Your Plus (10GB) account will be active for 1 year. After that you will be downgraded to the free 2GB account. Unless, of course, you love how rad the service is and you pay to upgrade in a year.

Yes, I also get an upgrade on my Backupify account too, so everyone wins! 🙂

Mozying 3TB+

I’ve been using Mozy since I heard about the service a couple of years ago on a tech podcast (probably TWiT or the DSC).

It’s been awesome for backing up my important files on my iMac! When I got my MacBook Pro in May 2008 I just added another computer to the account and away I went; my important files on there are backed up too!

Let’s recap: 2 computers backing up to a remote location, daily. 2GBs of storage (shared between multiple computers) for free. Cool!

Justine was hired by Mozy in October 2008 to do some television and online commericals for them. This spread their reach in the social media community far and wide! I was aware that Mozy had a service you could pay for, but I wasn’t sure how much more storage space I’d get. I discovered that their MozyHome service states that it is “unlimited”.

Let me quickly tell you my experience of the term “unlimited”:
In Australia (my home), internet companies have plans called “Unlimited Extreme” or something similar. In the fine print this usually states that one’s bandwidth is capped at between 25GB ($90/mo) and 100GB (you’d be lucky to pay $200/mo). That’s just using ISPs as an example. The word unlimited is very tainted in Australia.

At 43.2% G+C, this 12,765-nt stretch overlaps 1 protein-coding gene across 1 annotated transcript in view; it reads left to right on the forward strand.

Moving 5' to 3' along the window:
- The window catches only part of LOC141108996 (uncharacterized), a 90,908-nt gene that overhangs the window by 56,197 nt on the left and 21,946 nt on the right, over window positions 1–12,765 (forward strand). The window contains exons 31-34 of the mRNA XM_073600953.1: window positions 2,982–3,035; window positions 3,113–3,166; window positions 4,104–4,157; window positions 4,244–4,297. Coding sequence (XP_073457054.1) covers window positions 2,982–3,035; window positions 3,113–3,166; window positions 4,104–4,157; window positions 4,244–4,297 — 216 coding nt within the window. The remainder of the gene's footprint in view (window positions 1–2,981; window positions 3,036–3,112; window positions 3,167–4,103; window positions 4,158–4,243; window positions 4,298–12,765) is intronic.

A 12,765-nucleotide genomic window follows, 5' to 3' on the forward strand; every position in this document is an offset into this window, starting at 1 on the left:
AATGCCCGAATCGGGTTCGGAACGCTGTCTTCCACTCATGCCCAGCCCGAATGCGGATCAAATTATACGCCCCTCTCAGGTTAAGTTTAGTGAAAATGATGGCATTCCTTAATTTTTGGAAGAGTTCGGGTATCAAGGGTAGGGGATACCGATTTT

I asked @mozybackup (Mozy’s presense on Twitter) if I was able to backup over 2TBs (the amount of data I had at the time) of data to their service. They replied with: “@djsteen absolutely you can back up 2TB. unlimited means unlimited in Mozy land, my friend. one caveat – it’ll probably take a while.” I think I almost cried with joy when I read this!

Although, I didn’t sign up for the unlimited service right then. I tend to drag out paying for large purchases; making sure something new and cheaper doesn’t hit my radar.

This week (Feb 9th) I received an e-mail from Mozy stating I could receive 10% off Mozy annual and biannual services. (Find this discount on my coupons page.) That was my queue to sign up to MozyHome!

NB: I believe the discount is for new users only. I had to signup with a new account rather than upgrading my free one.